Moskowitz: How do you make money and make affordable housing at the same time?Moskowitz also responded to some reader questions. He's written for Gawker on housing issues and development in New York, Detroit, Camden, New Jersey, Paris and other cities.
Kabacoff: The trick is to get market rate to come. The affordable will come. But if the market rate doesn't come, you end up with all the affordable and the issues they tried to unwind with these programs like Hope VI. On the affordable side, probably a third of those people you would love to have as your neighbor, another third—the kind of people who if their refrigerator stops working their life falls apart—if you can get them stable, you want them, and a third you just don't have the social staff to deal with the issues they're bringing to the table.
When we do developments, it's usually its one-third market, one-third workforce, and one-third former public housing—mothers with children on food stamps and all that stuff. There's a mixture of people. How do we afford to do the affordable piece? You need a lot of subsidy.
Moscowitz: But what about that last third? The poorest. How do you house them?
Kabacoff: If there's crime that follows, the market rate gets nervous, votes with their feet and leaves, then it doesn't work. So what do you do with the third that's too difficult? You just don't take them, or you evict them. Just get them out of there. I don't have the staff to deal with them. One of the deficiencies of the Hope VI model is how do you provide social services for those people?
Parkway was the only restaurant in Louisiana to make the list, which also featured Gulf Coast eateries including Desporte & Sons Seafood in Biloxi, Mississippi; The Gulf in Orange Beach, Alabama; The Back Porch Seafood & Oyster House in Destin, Florida; and Keys Fisheries in Marathon, Florida.
Coastal Living described the list as its “annual batch of casual restaurants that care plenty about fresh fish, fried sides, and seaside locale.” The magazine recommends Parkway’s fried shrimp and fried oyster po-boys, sweet potato fries and Barq’s root beer. Interestingly, the photo it ran with the writeup was of sweet potato fries, not seafood.
See other restaurants in the list after the jump
In the earliest days, New Orleans jazz was very different than the music and settings we know today. At first, it was played in the raucous saloons of Storyville to a mostly black audience but as time went on it was embraced by the white society of New Orleans and music lovers around the country.
In New Orleans Jazz (Arcadia Publishing, $21.99), which arrives in bookstores today (April 7), New Orleans native Edward J. Branley outlines the transformation of jazz from its early days in the Crescent City to modern time. He does so mostly with short introductions to its six chapters and lots of photographs with long captions.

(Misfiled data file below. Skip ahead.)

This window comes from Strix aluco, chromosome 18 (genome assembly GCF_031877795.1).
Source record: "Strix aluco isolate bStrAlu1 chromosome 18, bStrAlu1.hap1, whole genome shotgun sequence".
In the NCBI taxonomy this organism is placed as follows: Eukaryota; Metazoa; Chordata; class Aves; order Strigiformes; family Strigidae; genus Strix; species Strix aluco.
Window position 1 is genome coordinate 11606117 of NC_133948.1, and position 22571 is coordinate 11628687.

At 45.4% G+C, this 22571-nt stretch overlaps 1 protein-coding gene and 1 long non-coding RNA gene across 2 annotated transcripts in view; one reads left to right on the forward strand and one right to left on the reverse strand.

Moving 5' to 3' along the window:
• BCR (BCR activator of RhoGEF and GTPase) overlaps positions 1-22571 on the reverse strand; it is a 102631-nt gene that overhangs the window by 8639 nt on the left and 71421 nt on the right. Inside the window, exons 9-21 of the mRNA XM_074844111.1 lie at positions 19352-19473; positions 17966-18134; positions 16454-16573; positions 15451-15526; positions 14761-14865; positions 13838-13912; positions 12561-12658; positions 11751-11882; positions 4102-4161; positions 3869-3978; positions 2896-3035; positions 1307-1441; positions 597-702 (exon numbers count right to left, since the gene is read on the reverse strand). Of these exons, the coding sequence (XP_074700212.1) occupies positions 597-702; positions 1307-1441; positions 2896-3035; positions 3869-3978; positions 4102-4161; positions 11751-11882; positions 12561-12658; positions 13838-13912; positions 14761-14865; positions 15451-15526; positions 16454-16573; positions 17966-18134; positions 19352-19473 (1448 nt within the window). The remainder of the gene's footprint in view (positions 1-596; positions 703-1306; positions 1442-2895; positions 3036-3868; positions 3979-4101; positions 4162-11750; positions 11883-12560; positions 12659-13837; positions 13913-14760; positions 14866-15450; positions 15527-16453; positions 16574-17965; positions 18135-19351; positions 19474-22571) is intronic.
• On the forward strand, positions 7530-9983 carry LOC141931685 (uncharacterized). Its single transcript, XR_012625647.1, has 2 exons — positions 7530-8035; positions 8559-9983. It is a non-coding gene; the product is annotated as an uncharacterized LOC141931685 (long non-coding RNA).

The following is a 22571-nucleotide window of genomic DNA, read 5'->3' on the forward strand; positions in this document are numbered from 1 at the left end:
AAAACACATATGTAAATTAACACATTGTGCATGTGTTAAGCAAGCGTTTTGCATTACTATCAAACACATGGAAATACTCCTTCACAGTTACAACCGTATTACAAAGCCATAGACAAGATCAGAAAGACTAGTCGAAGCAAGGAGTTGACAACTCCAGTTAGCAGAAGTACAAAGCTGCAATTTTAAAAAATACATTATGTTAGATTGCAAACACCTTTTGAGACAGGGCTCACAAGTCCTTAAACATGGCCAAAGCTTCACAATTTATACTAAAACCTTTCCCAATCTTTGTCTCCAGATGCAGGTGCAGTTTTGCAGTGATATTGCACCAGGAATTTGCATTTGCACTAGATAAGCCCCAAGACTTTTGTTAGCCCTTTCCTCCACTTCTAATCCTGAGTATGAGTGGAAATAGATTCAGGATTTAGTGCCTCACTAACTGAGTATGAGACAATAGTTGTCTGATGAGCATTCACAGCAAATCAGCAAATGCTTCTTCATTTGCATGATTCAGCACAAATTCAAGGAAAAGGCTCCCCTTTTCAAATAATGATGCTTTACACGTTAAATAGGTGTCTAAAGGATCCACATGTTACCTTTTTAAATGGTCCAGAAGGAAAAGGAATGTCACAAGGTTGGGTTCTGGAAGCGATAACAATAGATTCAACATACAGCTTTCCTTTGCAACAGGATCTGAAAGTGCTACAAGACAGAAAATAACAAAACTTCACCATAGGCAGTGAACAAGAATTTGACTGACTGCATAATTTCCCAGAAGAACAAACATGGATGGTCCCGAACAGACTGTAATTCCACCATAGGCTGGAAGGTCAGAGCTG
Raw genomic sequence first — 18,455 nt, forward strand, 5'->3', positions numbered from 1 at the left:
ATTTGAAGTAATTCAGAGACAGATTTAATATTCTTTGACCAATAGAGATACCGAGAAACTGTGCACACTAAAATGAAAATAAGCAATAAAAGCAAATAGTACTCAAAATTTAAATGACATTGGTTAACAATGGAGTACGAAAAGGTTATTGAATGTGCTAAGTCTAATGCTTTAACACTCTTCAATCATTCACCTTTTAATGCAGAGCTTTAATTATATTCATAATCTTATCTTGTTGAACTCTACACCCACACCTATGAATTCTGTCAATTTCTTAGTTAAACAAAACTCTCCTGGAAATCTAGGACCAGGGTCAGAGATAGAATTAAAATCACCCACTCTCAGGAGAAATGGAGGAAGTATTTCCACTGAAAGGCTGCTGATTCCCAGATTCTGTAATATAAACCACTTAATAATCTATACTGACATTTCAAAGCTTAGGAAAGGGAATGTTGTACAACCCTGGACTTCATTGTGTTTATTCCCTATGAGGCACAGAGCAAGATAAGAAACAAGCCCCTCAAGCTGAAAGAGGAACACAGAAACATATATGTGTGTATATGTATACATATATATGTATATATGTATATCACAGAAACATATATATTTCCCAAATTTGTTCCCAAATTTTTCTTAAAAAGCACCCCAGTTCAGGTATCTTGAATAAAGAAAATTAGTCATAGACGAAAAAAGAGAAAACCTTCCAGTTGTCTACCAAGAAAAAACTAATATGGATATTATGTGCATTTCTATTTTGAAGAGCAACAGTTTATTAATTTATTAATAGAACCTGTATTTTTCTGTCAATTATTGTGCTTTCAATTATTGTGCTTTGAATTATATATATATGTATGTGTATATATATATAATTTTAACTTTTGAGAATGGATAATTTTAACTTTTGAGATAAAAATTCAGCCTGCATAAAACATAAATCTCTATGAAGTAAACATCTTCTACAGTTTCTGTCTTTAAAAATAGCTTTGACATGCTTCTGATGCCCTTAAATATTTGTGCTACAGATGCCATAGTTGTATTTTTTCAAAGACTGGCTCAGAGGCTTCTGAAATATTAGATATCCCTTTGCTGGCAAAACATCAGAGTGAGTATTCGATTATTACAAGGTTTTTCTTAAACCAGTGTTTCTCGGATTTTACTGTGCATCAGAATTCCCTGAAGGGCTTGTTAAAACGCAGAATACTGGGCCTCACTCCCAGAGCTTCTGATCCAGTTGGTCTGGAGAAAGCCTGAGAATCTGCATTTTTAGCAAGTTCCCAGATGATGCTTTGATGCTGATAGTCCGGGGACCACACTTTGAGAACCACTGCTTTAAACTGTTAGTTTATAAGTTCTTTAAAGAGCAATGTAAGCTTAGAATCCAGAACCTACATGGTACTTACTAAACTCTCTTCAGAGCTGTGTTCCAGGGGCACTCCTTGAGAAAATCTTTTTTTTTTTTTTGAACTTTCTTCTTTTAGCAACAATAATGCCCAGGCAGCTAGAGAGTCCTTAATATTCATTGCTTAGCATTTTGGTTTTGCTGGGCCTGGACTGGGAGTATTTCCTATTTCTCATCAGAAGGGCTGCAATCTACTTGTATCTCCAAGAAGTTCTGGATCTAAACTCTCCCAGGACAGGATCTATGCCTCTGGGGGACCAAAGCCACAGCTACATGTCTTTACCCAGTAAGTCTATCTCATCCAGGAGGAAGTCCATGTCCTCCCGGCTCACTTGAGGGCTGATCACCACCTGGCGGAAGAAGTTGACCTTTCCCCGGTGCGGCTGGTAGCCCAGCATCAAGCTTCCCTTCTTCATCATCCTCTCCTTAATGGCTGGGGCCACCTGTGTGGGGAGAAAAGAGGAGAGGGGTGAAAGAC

Gates open at 10 a.m. at the Bucktown Marina. Entertainment and blessing of the fleet begin at 12:30 p.m. Admission is $5, children 12 and under are free.
Here’s the music lineup:
12:30 p.m.-1:30 p.m. — The Quickening
2 p.m.-3 p.m. — Bucktown All-Stars
3:30 p.m.-4:30 p.m. — The Breton Sound
5 p.m.-6 p.m. — Zebra
6:45 p.m.-8 p.m. — Leon Russell
When Michael and Emily Naquin, owners of 40 Arpent Brewing Company arrived at The Avenue Pub after debuting their beer at the New Orleans International Beer Festival March 22, it was a victory celebration. Fellow brewers, distributors and beer fans crowded around to congratulate them.
“The support from area brewers was overwhelming,” Emily says.
We’re officially into Carnival season, so it’s time to get rid of the trappings of the Christmas season — namely the tree. Local parishes that offer curbside Christmas tree recycling have scheduled pickups for this week.
Jefferson Parish residents should put their trees out Wednesday, Jan. 8, and they’ll be picked up Thursday through Saturday (Jan. 9-11), and Orleans Parish residents’ trees will be picked up by the curb on regular garbage collection days, Thursday through Saturday, (Jan 9-11), this week only.
Many of the trees picked up in Jefferson Parish will be placed along shoreline fences in Goose Bayou near Lafitte, while others will be ground into mulch for composting.
To be accepted for recycling, trees should be undecorated and not have any remnants of tinsel, lights or ornaments on them. Do not place trees in plastic bags. Flocked trees are not acceptable for recycling. The trees are mostly placed along Louisiana's coastline to help rebuild land.
Recycling schedules in nearby towns include:
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Also performing will be Mark Bingham and Anna Pardenik. - David Symons
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